20 November 2014- Harare – The Zimbabwe Election Support Network (ZESN) welcomes the publishing of the Khampepe Report commissioned by former South African president, Thabo Mbeki on Zimbabwe’s 2002 Presidential Elections. Thabo Mbeki tasked two judges, with leading the Judicial Observer Mission (JOM) to cover the March 9 and 10 2002 elections and to draw up a report on their observation. The observer mission report was not published until this year when the Constitutional Court ordered the release of the report to the public at the instigation of the mail and guardian newspaper.
The report concluded that “However, having regard to all the circumstances, and in particular the cumulative substantial departures from international standards of free and fair elections found in Zimbabwe during the pre-election period, these elections, in our view, cannot be considered to be free and fair.”
The report’s main findings include:
Access to the public media: Opposition candidates had limited access to the public media while ZANU-PF received considerably more coverage via the state-owned media.
Judicial Recourse: Morgan Tsvangirai challenged the results of the 2002 Presidential Election result. Twelve years later the High Court has still not passed a verdict on the matter.
Election related violence: The JOM’s findings during the pre-election period include intimidation, and deaths of 107 people who were mainly opposition members. These people were reportedly killed during political violence that occurred between March 2000 and March 2002. This election-related violence and threats of violence, arson and hostage-taking curtailed freedom of movement, freedom of speech and freedom of assembly and that of association of voters.
Rule of Law: The report objected to the Government of Zimbabwe’s failure to respect and implement recommendations by the Supreme Court and High Court.
Electoral framework: In the lead-up to the presidential elections, the electoral laws of Zimbabwe were amended dramatically and manipulated by executive decrees.
Voters Registration and the Voters’ Roll: Final voter rolls and information on polling stations were not available timeously. The executive government discarded the rule of law by failing to give effect to decisions of the high court and the Supreme Court, and introducing statutory instruments or regulations that altered, reversed or undermined court decisions.
Distribution of polling stations: The number of polling stations in urban constituencies, and particularly in Harare and Chitungwiza, were substantially reduced. This reduction severely curtailed voters’ access to polling stations. On the third day of polling, many voters who wished to cast their vote did not have a reasonable opportunity to do so. The number of voters prevented from voting could not be ascertained.
The findings of the Khampepe Report affirm, ZESN’s observations in 2002. ZESN concluded that “The 2002 presidential election was characterised by violence, intimidation, the restrictive legislation, the disenfranchising of voters through the flawed registration process, the partiality of the election administrative and the breakdown of the rule of law and the disputed election results. It is from foregoing observations that ZESN….declares the 2002 Elections violated the SADC norms and standards and as a result the will of the Zimbabwean electorate was not expressed in a transparent, free and fair environment”.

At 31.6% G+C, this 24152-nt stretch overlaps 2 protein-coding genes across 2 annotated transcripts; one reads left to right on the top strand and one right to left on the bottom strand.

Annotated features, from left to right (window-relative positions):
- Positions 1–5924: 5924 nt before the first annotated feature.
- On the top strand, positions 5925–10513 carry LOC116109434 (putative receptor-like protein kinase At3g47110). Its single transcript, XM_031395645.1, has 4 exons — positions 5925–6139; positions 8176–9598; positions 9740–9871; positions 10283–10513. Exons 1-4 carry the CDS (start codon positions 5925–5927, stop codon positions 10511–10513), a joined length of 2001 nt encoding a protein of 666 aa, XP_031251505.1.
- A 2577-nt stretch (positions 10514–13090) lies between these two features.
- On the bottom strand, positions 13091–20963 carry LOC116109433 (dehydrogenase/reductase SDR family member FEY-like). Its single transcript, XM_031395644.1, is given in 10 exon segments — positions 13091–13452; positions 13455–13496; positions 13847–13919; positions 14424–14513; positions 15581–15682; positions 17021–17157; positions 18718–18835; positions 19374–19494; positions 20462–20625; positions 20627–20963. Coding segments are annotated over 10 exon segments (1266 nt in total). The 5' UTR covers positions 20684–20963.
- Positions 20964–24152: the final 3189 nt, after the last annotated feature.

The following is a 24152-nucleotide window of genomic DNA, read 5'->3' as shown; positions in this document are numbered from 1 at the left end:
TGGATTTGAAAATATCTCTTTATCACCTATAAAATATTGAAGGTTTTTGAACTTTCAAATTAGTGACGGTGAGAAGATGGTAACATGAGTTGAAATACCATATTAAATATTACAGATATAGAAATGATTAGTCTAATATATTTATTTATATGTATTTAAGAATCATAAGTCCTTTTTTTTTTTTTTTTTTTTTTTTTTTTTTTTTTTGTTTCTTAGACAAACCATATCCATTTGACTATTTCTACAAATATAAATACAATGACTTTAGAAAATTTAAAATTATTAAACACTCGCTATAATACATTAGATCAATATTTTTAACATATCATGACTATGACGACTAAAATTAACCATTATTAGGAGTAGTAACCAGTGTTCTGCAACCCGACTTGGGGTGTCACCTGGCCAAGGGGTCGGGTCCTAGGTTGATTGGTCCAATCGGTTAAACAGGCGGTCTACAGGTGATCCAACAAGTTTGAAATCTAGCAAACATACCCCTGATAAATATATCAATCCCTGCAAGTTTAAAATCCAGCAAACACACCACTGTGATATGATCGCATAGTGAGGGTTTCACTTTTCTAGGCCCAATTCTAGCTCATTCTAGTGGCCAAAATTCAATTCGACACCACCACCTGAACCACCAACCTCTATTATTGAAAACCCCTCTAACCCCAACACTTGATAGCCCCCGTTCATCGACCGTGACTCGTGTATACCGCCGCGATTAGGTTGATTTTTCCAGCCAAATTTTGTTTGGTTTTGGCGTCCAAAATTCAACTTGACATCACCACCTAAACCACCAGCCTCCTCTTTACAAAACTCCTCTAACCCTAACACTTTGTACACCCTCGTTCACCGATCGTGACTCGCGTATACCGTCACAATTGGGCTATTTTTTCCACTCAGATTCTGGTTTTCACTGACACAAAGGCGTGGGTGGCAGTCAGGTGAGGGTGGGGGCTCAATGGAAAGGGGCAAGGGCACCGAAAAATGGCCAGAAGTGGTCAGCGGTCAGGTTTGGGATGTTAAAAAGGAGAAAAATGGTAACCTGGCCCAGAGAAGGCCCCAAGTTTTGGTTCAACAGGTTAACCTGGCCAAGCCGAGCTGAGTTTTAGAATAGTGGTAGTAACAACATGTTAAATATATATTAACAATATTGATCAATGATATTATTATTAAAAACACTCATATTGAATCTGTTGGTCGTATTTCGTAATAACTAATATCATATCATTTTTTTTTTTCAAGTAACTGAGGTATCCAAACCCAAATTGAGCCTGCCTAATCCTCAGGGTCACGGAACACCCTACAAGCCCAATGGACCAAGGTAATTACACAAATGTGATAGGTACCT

Therefore ZESN recommends that:
Electoral court: It is commendable that Part XXII of the Electoral Act creates an Electoral Court as a separate court with exclusive jurisdiction to hear electoral appeals, applications and petitions. However there is need for the electoral act to include provisions that ensure the appointment of judges who are not presiding over any other court during that time to the Electoral Court. This will help expedite electoral disputes that may arise.
Voter Registration and Voters Roll: ZEC must take full responsibility of the voters’ registration process and maintenance of the voters’ rolls. The Registrar General should have no role to play in Voter Registration. ZEC must create its own structures in the provinces and districts for its operations. The current electoral legislation must be amended accordingly so that the electoral act may comply with the constitution, specifically section 239 of the Constitution.
Electoral Conflict Management: There is need for ZEC to implement fully the functions of Multi Party Liaison Committees (MPLCs) that have structures in the country’s provinces and districts. ZEC should also work with stakeholders to identify and implement other innovative electoral justice mechanisms.
It is regrettable that it has taken 12 years for the report to be released as these pertinent findings could have informed subsequent electoral reform efforts. ZESN laments the numerous opportunities to implement wholesome electoral reforms, such as the when the Government of National Unity was in existence.
Despite this 12 year delay, the report’s findings are still relevant because many of the issues that are raised have still not been fully addressed. ZESN therefore urges electoral stakeholders to seriously consider this report to draw lessons that can inform future elections. The Publication of this report provides an opportunity to reflect on the gaps that still remain in the Electoral Act.
FOR ADDITIONAL INFORMATION CONTACT
ZIMBABWE ELECTION SUPPORT NETWORK
PROMOTING DEMOCRATIC ELECTIONS IN ZIMBABWE
Dr. Rev. Solmon Zwana ZESN Chairperson – + 263 774198938
Rindai Chipfunde-Vava ZESN National Director -+263712415902